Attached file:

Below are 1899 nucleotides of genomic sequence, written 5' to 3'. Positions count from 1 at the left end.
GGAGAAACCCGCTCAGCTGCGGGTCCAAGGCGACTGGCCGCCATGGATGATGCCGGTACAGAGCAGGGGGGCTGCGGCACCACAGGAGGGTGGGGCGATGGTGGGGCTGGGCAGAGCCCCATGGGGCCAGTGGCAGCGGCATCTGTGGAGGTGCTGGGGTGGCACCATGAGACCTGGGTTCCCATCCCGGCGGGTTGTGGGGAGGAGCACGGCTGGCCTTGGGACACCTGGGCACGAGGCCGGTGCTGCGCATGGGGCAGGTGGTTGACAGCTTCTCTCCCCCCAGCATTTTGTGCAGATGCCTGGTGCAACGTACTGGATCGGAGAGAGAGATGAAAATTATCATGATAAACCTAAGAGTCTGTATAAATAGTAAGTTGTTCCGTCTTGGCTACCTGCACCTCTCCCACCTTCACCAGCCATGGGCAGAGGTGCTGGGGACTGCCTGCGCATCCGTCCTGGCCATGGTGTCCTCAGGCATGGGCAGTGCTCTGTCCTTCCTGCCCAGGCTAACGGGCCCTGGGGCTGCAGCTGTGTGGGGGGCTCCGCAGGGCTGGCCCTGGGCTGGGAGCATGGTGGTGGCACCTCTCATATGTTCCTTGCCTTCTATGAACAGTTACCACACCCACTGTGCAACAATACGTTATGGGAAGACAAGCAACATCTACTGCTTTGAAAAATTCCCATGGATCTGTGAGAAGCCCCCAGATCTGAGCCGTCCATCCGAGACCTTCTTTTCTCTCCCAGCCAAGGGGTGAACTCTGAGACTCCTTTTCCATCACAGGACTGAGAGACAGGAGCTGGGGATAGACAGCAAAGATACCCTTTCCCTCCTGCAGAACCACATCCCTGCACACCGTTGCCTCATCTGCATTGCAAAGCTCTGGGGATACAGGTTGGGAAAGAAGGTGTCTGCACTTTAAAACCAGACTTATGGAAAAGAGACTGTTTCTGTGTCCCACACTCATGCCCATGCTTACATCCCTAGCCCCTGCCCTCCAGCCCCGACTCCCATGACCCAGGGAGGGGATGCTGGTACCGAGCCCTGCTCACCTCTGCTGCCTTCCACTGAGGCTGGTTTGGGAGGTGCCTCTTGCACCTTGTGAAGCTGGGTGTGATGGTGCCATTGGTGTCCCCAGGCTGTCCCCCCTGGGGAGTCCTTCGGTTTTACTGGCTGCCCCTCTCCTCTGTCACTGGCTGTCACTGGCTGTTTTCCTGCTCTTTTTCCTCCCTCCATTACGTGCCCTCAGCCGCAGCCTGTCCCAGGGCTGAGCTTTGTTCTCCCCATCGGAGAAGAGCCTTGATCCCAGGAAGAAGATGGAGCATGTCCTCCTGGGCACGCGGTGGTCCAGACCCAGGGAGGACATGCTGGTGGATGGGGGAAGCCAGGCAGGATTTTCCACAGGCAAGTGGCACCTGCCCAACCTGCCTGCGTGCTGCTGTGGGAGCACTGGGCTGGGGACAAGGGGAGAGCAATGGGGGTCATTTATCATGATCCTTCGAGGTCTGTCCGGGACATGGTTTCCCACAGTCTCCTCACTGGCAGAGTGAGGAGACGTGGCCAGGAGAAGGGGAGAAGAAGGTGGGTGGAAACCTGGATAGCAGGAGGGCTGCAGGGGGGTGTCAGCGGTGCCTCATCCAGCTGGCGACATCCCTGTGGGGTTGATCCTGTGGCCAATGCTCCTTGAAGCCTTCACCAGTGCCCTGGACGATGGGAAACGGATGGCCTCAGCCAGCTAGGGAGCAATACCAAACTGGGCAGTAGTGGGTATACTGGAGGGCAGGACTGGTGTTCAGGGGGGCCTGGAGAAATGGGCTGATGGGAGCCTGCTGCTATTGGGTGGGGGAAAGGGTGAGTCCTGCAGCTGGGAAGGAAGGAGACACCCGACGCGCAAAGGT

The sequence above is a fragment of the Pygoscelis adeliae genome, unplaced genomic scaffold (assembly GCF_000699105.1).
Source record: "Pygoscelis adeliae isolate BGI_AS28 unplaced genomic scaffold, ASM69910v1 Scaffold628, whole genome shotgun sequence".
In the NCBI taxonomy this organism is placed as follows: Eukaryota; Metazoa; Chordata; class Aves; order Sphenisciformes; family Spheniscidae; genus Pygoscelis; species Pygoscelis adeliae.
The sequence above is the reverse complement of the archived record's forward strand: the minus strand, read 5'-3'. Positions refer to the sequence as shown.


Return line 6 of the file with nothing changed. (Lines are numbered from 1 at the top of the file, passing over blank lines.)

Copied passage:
The sequence above is the reverse complement of the archived record's forward strand: the minus strand, read 5'-3'. Positions refer to the sequence as shown.